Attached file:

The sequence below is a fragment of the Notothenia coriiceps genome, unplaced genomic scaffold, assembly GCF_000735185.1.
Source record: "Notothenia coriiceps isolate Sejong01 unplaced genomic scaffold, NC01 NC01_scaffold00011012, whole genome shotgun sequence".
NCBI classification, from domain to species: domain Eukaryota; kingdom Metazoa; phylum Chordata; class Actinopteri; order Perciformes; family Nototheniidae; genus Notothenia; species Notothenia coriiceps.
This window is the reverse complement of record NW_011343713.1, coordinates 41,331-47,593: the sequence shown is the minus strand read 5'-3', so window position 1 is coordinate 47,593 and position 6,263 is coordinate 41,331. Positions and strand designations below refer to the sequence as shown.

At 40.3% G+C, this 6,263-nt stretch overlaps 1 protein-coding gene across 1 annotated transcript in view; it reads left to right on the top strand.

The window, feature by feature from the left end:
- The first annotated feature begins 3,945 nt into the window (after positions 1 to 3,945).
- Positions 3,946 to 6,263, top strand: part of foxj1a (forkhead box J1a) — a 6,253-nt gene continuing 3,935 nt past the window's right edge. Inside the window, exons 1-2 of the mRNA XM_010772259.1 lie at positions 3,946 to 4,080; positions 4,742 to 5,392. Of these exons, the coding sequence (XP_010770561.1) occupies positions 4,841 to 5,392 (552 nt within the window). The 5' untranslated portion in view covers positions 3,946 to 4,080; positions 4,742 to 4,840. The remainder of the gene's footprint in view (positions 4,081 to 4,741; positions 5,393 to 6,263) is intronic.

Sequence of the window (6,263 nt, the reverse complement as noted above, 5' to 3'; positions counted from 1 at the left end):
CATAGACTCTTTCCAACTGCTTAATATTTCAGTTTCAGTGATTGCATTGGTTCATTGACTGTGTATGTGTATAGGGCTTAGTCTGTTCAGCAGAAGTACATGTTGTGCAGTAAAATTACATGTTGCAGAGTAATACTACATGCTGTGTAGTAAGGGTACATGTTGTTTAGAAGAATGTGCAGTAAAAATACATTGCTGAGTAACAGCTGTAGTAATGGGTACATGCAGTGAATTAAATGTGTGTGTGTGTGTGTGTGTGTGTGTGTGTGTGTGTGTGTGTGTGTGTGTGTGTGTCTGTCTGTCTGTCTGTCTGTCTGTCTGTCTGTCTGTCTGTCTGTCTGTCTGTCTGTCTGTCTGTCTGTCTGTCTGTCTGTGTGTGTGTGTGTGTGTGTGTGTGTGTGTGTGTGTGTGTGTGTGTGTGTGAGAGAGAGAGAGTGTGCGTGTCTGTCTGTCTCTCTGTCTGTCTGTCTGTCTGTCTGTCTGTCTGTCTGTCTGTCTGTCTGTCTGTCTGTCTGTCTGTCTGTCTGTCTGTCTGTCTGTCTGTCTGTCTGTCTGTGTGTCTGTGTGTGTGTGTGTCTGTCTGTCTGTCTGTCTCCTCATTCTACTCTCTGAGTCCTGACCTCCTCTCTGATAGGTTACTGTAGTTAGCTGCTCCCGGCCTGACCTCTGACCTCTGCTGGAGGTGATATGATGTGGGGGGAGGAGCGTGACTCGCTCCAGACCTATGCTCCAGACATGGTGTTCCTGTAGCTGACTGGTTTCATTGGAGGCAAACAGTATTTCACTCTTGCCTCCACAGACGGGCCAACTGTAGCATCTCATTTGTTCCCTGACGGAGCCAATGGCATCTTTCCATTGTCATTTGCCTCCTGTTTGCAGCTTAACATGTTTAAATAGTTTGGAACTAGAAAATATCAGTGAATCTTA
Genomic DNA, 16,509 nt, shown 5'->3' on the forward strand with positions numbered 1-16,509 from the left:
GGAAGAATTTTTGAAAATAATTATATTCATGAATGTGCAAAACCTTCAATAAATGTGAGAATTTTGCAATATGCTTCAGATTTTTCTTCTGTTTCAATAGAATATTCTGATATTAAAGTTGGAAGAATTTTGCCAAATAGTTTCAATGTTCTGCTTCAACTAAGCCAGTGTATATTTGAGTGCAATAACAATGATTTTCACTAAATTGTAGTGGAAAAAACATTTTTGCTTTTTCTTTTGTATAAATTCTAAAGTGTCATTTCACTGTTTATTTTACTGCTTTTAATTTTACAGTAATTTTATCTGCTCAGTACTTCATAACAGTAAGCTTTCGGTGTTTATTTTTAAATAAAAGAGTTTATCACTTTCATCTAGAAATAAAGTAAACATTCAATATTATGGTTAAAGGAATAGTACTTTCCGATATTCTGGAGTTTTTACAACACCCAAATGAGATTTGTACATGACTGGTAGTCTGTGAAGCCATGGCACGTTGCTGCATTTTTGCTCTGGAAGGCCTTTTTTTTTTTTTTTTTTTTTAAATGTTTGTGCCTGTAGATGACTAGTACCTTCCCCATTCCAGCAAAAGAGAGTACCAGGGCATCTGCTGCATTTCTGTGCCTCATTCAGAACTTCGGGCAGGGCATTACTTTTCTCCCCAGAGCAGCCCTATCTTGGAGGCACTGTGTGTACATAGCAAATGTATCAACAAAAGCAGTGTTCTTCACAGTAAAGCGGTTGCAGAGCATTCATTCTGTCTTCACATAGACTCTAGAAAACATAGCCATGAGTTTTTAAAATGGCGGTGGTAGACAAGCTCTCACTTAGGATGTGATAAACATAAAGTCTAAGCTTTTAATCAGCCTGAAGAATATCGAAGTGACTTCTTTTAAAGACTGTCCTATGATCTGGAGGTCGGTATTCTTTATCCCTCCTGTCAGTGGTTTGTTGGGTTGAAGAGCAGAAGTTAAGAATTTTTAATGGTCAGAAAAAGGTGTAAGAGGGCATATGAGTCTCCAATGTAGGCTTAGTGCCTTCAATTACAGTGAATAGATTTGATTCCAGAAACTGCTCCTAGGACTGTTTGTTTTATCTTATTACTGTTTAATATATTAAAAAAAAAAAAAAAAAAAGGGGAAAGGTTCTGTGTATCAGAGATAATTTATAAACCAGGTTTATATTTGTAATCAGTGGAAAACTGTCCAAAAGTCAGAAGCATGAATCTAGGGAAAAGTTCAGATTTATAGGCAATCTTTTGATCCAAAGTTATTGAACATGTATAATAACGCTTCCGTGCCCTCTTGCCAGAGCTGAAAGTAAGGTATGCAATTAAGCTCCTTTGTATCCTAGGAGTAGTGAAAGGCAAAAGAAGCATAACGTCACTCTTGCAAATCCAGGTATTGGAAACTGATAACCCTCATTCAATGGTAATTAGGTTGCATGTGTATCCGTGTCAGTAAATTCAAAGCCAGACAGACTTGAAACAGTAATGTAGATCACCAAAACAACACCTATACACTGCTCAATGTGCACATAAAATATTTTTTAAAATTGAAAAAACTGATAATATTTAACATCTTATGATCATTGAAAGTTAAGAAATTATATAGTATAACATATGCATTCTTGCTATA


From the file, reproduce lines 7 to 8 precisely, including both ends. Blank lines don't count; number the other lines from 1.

- The first annotated feature begins 3,945 nt into the window (after positions 1 to 3,945).
- Positions 3,946 to 6,263, top strand: part of foxj1a (forkhead box J1a) — a 6,253-nt gene continuing 3,935 nt past the window's right edge. Inside the window, exons 1-2 of the mRNA XM_010772259.1 lie at positions 3,946 to 4,080; positions 4,742 to 5,392. Of these exons, the coding sequence (XP_010770561.1) occupies positions 4,841 to 5,392 (552 nt within the window). The 5' untranslated portion in view covers positions 3,946 to 4,080; positions 4,742 to 4,840. The remainder of the gene's footprint in view (positions 4,081 to 4,741; positions 5,393 to 6,263) is intronic.